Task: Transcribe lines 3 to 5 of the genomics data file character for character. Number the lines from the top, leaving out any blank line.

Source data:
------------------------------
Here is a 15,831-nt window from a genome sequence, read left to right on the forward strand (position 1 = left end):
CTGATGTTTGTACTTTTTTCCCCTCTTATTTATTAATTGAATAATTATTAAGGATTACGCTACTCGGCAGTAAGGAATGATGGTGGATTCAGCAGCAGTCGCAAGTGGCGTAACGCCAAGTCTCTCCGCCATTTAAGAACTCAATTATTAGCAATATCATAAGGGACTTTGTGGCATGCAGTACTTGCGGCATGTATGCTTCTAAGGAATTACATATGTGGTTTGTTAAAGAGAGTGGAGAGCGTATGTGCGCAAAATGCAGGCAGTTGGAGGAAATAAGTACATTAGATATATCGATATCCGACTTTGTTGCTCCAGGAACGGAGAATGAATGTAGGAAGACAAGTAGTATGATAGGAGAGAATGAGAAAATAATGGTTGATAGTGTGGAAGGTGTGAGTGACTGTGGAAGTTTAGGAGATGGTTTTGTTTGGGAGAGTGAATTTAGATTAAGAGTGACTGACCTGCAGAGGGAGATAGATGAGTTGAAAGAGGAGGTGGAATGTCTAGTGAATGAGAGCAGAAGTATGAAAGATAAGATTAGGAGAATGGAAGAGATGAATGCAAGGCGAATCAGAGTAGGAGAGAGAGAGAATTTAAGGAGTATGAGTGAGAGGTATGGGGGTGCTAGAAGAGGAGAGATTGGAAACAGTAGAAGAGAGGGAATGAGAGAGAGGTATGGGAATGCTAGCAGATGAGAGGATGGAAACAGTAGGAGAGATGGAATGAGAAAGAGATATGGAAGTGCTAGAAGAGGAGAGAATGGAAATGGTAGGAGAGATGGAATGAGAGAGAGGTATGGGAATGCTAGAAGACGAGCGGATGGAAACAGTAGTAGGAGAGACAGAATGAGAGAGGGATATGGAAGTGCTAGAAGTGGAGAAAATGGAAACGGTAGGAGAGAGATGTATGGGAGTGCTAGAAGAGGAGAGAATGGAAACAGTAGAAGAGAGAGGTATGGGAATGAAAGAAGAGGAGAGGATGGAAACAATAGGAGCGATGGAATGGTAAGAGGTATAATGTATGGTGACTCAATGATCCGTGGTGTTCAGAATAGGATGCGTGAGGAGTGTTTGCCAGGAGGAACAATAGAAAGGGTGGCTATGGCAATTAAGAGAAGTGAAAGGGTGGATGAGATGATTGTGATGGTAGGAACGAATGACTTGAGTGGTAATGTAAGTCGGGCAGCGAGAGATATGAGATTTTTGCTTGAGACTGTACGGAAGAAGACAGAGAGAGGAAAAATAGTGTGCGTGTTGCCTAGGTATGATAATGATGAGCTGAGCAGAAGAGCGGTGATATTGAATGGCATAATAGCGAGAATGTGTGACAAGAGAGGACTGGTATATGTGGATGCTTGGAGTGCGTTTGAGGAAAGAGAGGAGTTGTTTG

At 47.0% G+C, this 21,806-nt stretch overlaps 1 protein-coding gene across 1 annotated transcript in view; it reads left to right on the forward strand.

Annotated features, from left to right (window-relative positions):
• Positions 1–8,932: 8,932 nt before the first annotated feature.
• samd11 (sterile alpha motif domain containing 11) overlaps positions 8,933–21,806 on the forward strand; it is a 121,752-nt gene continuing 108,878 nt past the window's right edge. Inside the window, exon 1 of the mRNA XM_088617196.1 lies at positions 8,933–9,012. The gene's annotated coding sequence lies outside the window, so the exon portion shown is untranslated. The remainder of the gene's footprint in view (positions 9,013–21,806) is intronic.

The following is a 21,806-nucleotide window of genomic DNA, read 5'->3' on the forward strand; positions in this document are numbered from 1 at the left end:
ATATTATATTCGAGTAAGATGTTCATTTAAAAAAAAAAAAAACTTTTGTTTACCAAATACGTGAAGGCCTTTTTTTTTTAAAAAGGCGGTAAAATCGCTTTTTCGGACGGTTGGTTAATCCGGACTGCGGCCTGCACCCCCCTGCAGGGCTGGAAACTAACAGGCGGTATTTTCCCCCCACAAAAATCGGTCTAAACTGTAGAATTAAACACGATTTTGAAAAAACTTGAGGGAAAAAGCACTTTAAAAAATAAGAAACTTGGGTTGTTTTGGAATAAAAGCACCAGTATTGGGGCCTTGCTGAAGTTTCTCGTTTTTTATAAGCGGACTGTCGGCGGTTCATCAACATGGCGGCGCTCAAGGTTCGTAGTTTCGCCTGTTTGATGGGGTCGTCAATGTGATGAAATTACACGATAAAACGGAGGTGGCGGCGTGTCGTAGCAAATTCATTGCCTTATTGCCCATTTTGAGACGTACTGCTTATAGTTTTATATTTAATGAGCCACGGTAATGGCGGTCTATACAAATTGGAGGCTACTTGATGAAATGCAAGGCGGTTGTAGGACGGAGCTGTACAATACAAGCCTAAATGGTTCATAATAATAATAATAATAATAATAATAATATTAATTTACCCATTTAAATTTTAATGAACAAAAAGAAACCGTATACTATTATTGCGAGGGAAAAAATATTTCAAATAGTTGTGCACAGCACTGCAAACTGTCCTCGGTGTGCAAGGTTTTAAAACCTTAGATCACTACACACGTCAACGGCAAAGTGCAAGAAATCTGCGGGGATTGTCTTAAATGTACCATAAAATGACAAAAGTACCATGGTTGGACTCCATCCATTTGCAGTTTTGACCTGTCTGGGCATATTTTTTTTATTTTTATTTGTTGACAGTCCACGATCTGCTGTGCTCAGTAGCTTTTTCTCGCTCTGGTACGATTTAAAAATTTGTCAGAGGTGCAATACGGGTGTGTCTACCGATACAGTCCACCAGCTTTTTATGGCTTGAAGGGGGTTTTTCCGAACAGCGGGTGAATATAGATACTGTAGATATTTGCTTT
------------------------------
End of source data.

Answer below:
At 47.0% G+C, this 21,806-nt stretch overlaps 1 protein-coding gene across 1 annotated transcript in view; it reads left to right on the forward strand.

Annotated features, from left to right (window-relative positions):
• Positions 1–8,932: 8,932 nt before the first annotated feature.